Is Jadeveon Clowney Emerging as the Best NFL Draft Prospect in History?

Zach KruseSenior Analyst IJuly 17, 2013

While the 2014 NFL draft is still roughly 10 months away, South Carolina defensive end Jadeveon Clowney has quickly become one of the most hyped non-quarterbacks in the history of the process.

So far, all indications point to the hype matching the talent level Clowney brings to the football field. The likely top pick had he come out in April, Clowney will now be the overwhelming favorite to go No. 1 overall in next year's draft.

His unrivaled athleticism remains the driving force for his hype campaign. 

On Tuesday, reports surfaced at the SEC Media Days (via Sporting News) that the 6'6", 256-pound Clowney recently ran the 40-yard dash in a blazing 4.46 seconds. Those claims were confirmed by both head coach Steve Spurrier and Clowney himself. 

To put such a time in perspective, let's track back to the 2013 NFL Combine. Zero defensive linemen ran the 40-yard dash in under 4.5 seconds (Trevardo Williams was the fastest at 4.57), while no linebackers beat Clowney's unofficial time of 4.46 seconds (Zaviar Gooden clocked in at 4.47). 

Keep in mind, Williams stands 6'1" and weighs 241 pounds. Gooden comes in at 6'1" and 234. Clowney is 6'6" and a rock-solid 250 (or more) pounds.

Among defensive linemen, Clowney's time of 4.46 seconds would finish as the fourth-best 40-yard dash time in the history of the scouting combine. The three players who have run faster (Manny Lawson, Dontay Moch, Marcus Howard) weighed an average of just under 250 pounds. 

Of course, this isn't the first (or the last) we've heard of Clowney's out-of-this-world athleticism. 

Back in March, ESPN's Tom Rinaldi reported (via Sporting News) that Clowney had run the 40-yard dash in 4.5 seconds during spring workouts. 

Two months later, Clowney topped Bruce Feldman's annual list of top college football "freaks," a term he uses to describe athletic marvels. The numbers presented by Feldman in the piece were almost hard to believe. 

According to Feldman, Clowney has produced numbers on the Tendo—a machine designed to quantify the power and speed of an athlete—that are unrivaled at South Carolina, both in max rep and rep endurance. While even the best athletes at the school top out in the 6,000-watt range, Clowney routinely sustains numbers in excess of 8,500. 

Adding weight also hasn't affected Clowney's athleticism, as Feldman learned that, even after putting on 17 pounds, Clowney posted a vertical leap of 38 inches and ran the 40-yard dash in 4.54 seconds. Both numbers were better than when Clowney previously weighed 257 pounds. 

But certainly, you've heard stories like this before. Unfortunately, there's a laundry list of former college football players who were big and fast but couldn't play the game.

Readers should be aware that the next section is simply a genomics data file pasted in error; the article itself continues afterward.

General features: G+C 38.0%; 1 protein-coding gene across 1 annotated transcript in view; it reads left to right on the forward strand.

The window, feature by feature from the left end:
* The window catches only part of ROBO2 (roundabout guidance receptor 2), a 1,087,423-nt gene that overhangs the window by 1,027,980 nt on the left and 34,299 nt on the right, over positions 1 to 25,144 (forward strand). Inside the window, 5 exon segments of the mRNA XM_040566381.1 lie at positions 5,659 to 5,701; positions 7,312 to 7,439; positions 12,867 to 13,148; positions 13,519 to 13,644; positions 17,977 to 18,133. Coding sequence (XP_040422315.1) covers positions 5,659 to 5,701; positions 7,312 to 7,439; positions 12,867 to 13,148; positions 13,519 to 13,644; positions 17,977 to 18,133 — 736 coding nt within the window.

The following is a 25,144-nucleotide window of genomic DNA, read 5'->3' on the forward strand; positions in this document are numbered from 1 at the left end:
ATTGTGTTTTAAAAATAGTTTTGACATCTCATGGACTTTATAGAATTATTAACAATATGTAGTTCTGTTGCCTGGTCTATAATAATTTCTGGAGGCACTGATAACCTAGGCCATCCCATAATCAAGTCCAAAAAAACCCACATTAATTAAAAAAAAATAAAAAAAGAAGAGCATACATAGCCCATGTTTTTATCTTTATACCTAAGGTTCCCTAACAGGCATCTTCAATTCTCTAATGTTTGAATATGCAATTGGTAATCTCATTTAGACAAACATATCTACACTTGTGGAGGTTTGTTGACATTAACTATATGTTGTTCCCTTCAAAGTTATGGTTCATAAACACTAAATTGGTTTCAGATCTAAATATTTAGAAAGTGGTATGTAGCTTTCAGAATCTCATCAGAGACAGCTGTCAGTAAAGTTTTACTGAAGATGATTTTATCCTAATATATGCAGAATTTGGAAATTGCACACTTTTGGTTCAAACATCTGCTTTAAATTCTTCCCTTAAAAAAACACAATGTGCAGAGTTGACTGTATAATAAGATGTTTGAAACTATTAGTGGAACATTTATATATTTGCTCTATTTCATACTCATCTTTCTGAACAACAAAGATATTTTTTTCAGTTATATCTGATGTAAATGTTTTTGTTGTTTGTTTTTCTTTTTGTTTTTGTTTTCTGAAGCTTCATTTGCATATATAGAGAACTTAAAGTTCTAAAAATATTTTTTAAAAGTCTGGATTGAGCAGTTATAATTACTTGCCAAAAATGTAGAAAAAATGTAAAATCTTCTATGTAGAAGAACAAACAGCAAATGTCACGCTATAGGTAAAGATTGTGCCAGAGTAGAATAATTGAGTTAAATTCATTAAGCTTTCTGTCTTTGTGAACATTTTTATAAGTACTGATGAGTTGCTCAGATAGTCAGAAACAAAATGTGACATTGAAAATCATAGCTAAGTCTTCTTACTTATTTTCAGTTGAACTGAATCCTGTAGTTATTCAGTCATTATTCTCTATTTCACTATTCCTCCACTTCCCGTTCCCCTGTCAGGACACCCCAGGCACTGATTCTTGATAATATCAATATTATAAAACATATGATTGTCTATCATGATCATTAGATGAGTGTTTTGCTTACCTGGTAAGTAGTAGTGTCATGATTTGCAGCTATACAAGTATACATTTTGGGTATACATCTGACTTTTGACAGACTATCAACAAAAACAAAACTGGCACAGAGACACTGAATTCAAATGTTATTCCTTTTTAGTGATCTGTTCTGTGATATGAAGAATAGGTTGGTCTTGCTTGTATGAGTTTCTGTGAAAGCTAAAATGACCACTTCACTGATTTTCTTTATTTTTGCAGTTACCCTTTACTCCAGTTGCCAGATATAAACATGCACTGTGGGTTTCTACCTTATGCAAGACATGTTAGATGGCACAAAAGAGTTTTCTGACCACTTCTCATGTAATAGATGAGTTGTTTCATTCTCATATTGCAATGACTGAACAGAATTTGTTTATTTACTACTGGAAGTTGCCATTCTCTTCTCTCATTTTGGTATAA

According to a near consensus of college football analysts, that isn't the case with Clowney. 

Here's a run down of recent tweets from respected college scouts and observers: 

 Few have anything negative to say about Clowney's game. In fact, most struggle to find a suitable comparison to the complete package he brings as a football player. When combined with his freakish athleticism, Clowney becomes arguably the most talented defensive prospect since Lawrence Taylor. 

And such a statement isn't an affront to the likes of Mario Williams, Julius Peppers, Von Miller or Ndamukong Suh. Each was a dominant, aptly hyped college prospect who landed at the top of their respective drafts. 

But there simply isn't a player who has combined the size, speed, strength, collegiate production and potential that Clowney currently possesses ahead of his junior season. 

Through just two seasons at South Carolina—after arriving as the top high school prospect in 2010—Clowney had used his athletic gifts to terrorize college offenses. 

As a true freshman, he tallied 12 tackles for losses, eight sacks and five forced fumbles. Only six SEC pass-rushers had more sacks and only four had more forced fumbles. Remember, this was Clowney's first year out of high school. 

Last season, Clowney was even more dominant, as he produced 24 tackles for losses (second in NCAA), 13 sacks (third in NCAA, second in SEC) and three forced fumbles (fifth in SEC). He finished sixth in the Heisman Trophy voting with 61 points and four first place votes. 

Anyone who wasn't aware of Clowney found out who he was during the ensuing bowl season. 

In the 2012 Outback Bowl against Michigan, Clowney made his name nationally known with one of the top hits in football history. Bursting into the backfield, he lit up Michigan running back Vincent Smith before recovering his own forced fumble with one hand. The impressive clip was a 45-time winner as the top play on ESPN's SportsCenter. 

With his brand now easily recognizable by the average football fan, Clowney can set his sights higher during his junior campaign. 

Any kind of improvement during next season would put Clowney on track to be a serious contender to actually win the Heisman Trophy in 2013. No defensive player has won the award since Charles Woodson in 1997. 

But even if Clowney doesn't hoist the iconic trophy by the end of next season, it appears only a significant injury could keep him from being a top-two pick during the 2014 NFL draft. 

His rare combination of physical attributes and football talent is without many rivals in terms of defensive players entering the draft.

Such hype is unwarranted and mostly hyperbole for most prospects, but not for Clowney.

He's the real deal.